Transnational corporations, state and classes in Turkey: the rise of new forms of dependent development in global automotive value chains

Özekin, Muhammed Kürşad (2018) Transnational corporations, state and classes in Turkey: the rise of new forms of dependent development in global automotive value chains. Doctoral thesis (PhD), University of Sussex.

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Is dependency theory dead as an explanation of underdevelopment in today’s global economy? Has the rise of new economic powerhouses and an increasing share of higher value-added manufacturing in the global south cast the notions of subordination, peripherality and dependence into the dustbin of history? Today, a broad consensus answers these questions in the affirmative. In stark contrast to this commonly-held contention in the current development discourse, this study aims to bring these notions back to critical development studies by offering an up-to-date and analytically valid conceptualisation of dependency in today’s global south. Taking the historical-structural dependency perspective as a point of departure, the study revisits and builds upon the notion of dependent development by drawing on a set of conceptual insights derived from Schumpeter’s theory of innovation, Global Value Chain analyses and a class-relational articulation of the developmental state. In doing so, the study shows how core-like and periphery-like activities have clustered in time and space, leading to polarisation in today’s global economy, and how new forms of dependency have been spatially re-produced along hierarchically-structured global value chains through the interplay of transnational corporations, states and classes. Based on this framework, the study then explores the limits and prospects of capitalist development and its implications for wider society in today’s global south. With occasional references to cases of dependent development in Latin America and East Asia, the study examines changing dynamics and rise of new forms of dependency relations in Turkey and the Turkish automotive industry. Adding a sense of change and movement, the study shows how dependent nature of Turkish capitalist development has concretised and taken new forms along automotive value chains through shifting configurations of class forces and state-society relations, and their manifold interactions with the world economy, from the early years of modern Turkey to the present.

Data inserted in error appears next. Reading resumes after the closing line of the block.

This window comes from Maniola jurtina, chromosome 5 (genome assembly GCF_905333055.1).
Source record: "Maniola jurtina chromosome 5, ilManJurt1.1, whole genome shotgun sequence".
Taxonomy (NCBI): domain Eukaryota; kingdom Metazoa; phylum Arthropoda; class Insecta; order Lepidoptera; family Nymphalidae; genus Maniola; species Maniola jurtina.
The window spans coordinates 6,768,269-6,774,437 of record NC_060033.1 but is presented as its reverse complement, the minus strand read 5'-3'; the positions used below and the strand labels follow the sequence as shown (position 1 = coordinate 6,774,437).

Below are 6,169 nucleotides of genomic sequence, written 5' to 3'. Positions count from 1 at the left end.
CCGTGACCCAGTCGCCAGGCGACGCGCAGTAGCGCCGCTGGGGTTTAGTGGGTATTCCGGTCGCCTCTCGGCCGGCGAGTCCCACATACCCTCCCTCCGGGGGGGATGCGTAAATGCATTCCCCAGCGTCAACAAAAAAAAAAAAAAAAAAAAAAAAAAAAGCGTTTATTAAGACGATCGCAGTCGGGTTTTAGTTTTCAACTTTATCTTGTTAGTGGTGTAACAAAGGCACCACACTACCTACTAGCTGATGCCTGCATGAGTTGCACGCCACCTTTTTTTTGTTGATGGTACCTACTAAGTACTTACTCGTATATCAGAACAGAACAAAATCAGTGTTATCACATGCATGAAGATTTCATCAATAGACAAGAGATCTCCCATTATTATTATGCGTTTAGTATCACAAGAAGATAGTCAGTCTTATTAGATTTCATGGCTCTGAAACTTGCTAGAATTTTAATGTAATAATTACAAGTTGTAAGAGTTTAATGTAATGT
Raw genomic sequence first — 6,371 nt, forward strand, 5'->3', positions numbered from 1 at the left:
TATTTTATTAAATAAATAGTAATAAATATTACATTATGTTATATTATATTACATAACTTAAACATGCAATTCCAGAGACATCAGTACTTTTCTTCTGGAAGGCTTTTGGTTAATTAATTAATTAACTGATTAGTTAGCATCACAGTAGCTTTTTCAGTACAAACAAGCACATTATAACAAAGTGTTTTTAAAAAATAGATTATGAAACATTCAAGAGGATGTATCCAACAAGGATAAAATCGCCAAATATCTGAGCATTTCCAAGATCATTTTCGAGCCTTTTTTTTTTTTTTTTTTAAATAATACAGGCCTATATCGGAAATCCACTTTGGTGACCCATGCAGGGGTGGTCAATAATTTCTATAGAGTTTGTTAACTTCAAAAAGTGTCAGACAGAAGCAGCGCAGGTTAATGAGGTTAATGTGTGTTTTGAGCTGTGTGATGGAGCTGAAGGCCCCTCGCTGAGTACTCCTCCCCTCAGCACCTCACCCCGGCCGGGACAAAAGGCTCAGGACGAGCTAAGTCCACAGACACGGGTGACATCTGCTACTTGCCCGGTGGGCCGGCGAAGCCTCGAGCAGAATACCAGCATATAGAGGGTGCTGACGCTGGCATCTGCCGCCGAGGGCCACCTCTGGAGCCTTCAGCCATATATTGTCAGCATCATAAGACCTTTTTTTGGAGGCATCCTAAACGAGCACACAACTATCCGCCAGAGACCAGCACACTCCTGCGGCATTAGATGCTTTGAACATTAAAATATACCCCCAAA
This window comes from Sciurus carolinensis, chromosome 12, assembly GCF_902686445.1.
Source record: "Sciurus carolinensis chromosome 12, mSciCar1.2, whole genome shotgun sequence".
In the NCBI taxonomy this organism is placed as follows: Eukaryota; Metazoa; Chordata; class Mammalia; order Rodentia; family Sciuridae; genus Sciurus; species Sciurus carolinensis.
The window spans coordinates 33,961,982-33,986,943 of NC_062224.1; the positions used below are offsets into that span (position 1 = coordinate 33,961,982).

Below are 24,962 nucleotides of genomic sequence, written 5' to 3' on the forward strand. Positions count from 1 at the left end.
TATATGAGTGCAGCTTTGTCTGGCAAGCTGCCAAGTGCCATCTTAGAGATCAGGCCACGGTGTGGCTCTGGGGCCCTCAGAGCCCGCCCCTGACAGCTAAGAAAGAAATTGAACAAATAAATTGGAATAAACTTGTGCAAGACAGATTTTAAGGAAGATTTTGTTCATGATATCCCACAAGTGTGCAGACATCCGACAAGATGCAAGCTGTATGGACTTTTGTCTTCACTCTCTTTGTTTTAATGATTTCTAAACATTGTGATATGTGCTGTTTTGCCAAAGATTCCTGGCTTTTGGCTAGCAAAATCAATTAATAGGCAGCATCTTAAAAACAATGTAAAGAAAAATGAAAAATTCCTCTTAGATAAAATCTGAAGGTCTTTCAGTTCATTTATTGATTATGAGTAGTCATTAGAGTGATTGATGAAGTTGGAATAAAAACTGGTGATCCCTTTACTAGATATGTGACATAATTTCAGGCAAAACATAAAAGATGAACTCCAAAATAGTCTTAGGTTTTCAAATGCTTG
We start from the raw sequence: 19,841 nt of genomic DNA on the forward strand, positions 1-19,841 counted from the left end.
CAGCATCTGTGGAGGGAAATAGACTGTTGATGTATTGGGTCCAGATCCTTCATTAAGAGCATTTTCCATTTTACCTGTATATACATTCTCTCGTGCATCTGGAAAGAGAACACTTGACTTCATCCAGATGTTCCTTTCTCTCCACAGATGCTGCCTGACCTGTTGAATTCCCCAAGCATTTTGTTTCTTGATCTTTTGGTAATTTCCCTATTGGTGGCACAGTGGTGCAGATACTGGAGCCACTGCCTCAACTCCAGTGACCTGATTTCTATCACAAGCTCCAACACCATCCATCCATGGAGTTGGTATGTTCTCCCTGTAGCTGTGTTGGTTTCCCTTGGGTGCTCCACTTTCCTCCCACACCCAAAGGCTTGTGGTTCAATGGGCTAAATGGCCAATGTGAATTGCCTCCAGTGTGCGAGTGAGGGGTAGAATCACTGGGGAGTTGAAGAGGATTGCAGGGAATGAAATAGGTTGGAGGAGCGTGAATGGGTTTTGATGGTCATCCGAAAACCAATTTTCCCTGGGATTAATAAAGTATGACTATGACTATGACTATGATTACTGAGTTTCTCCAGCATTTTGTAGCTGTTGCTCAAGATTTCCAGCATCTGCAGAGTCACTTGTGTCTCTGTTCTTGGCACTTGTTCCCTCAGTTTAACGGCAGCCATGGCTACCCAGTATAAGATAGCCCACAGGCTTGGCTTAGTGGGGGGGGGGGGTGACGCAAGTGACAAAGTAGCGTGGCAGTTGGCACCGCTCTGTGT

Item Type: Thesis (Doctoral)
Schools and Departments: School of Global Studies > International Relations
Subjects: H Social Sciences > HD Industries. Land use. Labour > HD9000 Special industries and trades > HD9680 Mechanical industries Including electric utilities, electronic industries, and machinery > HD9709 Transportation equipment. Vehicules > HD 9710 Automobiles. Motor vehicles
Depositing User: Library Cataloguing
Date Deposited: 21 Feb 2018 08:16
Last Modified: 31 Mar 2020 07:26

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